they provide a basis for risk assessment of transgenic crops and will frame discussion of the case studies in subsequent chapters. Evaluation of the risks of transgenic crops requires specifying a social and environmental context for the assessment. Depending on the choice of context, different risk comparisons may become relevant. Finally, several formalizations are suggested that could help clarify this dependence on context and enable a regulatory agency to develop formal procedures to learn from its experience to improve the regulatory system.


Risk is both an intuitively easy and a technically difficult concept to understand. On the one hand, people take risks all the time in daily life, and whether explicitly or not, people are constantly balancing these perceived risks against their needs and desires. Everyone knows it is risky to drive a car, have radon leak into the basement, ice skate, play blackjack, or swim in a lake. But the personal and idiosyncratic ways people have of dealing with risk in their own lives have only tenuous connections to how society as a whole should deal with risk. Personal perceptions of risk may not reflect reality. One person might not care about the risks of eating a fish bone, but another may care so much that she will not eat any fish. Because each of us has our own way of dealing with risk, how do we agree as a society?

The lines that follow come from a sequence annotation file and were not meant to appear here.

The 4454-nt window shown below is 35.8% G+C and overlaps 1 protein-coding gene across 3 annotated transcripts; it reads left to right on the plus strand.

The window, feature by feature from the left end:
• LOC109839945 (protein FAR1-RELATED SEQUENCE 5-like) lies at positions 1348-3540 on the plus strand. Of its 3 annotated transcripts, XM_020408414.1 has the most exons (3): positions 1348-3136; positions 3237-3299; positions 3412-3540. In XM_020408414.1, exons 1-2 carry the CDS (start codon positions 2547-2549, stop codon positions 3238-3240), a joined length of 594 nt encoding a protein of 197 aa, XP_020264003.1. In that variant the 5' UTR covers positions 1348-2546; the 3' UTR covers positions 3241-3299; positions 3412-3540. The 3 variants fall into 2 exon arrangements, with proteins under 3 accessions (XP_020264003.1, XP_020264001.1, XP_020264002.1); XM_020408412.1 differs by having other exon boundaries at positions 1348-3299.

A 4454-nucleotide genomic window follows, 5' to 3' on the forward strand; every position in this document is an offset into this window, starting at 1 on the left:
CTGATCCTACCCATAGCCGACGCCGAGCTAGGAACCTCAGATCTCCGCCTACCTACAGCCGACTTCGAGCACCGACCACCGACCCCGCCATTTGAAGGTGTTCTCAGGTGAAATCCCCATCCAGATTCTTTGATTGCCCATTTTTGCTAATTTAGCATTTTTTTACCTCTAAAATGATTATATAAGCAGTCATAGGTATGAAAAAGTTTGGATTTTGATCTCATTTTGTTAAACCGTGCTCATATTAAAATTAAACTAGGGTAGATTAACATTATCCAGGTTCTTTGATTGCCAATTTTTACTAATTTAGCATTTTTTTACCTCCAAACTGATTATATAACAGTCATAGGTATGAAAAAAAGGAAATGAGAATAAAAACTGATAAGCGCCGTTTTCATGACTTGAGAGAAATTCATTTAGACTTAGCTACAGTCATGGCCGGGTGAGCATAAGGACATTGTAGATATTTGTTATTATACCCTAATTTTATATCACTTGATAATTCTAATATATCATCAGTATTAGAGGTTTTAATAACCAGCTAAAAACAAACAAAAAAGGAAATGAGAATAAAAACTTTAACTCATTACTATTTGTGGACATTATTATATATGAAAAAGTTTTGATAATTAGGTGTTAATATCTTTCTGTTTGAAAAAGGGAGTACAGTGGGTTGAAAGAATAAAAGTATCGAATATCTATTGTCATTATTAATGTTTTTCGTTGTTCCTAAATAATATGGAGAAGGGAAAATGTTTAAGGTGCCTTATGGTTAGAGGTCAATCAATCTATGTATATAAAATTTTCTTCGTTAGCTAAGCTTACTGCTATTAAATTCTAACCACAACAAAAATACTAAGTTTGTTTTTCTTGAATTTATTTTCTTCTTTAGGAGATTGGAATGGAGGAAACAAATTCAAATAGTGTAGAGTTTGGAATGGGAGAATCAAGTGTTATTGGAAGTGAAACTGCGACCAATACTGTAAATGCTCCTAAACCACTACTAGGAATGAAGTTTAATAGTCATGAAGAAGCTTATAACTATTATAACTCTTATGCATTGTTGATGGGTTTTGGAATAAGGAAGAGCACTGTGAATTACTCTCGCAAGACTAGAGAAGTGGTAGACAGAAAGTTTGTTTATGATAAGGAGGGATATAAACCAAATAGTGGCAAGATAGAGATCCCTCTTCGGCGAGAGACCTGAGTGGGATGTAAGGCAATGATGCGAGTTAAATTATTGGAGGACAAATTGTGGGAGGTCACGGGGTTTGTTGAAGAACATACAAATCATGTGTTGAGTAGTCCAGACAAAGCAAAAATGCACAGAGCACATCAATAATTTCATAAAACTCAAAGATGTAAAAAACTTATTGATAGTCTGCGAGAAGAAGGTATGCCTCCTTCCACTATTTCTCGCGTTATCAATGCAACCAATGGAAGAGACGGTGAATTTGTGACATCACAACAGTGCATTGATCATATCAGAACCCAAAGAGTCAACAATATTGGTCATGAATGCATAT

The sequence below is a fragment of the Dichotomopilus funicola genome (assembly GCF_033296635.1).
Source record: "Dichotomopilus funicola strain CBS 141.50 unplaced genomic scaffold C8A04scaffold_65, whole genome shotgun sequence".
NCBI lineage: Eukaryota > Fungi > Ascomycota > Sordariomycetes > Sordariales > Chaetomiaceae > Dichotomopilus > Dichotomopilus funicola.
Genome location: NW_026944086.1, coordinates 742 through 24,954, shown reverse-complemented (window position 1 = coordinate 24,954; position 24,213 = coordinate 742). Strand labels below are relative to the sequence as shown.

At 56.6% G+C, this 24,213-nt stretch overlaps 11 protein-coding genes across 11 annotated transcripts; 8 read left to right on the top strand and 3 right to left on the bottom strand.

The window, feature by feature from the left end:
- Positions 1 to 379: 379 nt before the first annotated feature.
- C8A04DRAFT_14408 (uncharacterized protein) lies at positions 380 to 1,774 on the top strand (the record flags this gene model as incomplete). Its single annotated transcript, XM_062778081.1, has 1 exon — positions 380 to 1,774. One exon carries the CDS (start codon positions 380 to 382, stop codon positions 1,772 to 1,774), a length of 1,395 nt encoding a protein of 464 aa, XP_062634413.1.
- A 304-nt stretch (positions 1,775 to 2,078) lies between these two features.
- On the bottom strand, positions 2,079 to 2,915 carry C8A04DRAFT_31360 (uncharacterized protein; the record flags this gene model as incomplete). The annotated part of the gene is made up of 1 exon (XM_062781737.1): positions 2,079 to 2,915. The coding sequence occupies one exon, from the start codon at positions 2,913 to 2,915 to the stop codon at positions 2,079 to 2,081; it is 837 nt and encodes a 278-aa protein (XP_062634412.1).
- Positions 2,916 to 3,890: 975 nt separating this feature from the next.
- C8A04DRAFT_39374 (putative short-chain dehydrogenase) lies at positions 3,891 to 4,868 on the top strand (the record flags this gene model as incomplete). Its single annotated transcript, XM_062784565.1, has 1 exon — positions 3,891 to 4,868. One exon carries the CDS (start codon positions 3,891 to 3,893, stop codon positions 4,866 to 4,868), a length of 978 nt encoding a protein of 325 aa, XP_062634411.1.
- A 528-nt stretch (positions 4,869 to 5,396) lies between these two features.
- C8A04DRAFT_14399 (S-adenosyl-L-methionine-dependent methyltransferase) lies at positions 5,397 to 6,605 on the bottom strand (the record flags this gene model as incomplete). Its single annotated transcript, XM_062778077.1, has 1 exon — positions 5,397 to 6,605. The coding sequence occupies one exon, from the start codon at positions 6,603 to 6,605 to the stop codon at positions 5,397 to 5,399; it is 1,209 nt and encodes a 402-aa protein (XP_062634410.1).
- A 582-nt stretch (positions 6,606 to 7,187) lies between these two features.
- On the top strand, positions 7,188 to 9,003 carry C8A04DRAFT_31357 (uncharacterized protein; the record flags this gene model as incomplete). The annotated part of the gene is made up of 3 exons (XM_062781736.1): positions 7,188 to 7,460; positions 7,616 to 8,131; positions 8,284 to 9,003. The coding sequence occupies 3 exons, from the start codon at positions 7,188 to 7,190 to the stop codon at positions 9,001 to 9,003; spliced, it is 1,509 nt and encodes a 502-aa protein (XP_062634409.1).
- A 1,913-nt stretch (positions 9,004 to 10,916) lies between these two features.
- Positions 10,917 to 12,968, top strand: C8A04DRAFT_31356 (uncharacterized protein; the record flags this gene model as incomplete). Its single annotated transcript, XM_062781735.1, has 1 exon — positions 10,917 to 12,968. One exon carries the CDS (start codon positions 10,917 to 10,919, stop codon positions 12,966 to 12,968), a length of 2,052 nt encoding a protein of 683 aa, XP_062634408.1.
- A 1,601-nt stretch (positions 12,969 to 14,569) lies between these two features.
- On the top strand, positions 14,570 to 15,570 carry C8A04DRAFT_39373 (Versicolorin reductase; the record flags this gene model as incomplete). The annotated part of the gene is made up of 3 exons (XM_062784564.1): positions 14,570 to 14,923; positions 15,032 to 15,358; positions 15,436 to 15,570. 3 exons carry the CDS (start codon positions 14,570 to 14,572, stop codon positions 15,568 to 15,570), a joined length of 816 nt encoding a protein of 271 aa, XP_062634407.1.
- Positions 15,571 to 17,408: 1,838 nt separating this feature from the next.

Volumes have been written on the technical aspects of risk. In the catalog of the National Academy Press alone, there are 184 titles related to risk. Two that are particularly relevant to this report are a 1983 publication, Risk Assessment in the Federal Government: Managing the Process, and a 1996 report, Understanding Risk: Informing Decisions in a Democratic Society. The 1983 report outlines a general approach to characterizing hazards, modeling exposure pathways, and quantifying the probability of injury. The 1996 approach argues that any attempt to assess risk involves a series of interpretive judgments and framing assumptions and suggests that democracy is best served when those affected by regulatory decision making can be as fully involved in making those judgments and assumptions as is practicably possible.

This chapter addresses risk from both perspectives. The 1983 report’s approach is followed in using science to illuminate technical understanding of the environmental risks of transgenic crops. By following this approach, however, the committee has made several implicit interpretive judgments and framing assumptions, which the 1996 report suggests. Several of these are acknowledged as implicit judgments and assumptions, and by doing so, an alternative perspective can be developed for evaluating risk analysis of transgenic crops. Before developing these par-

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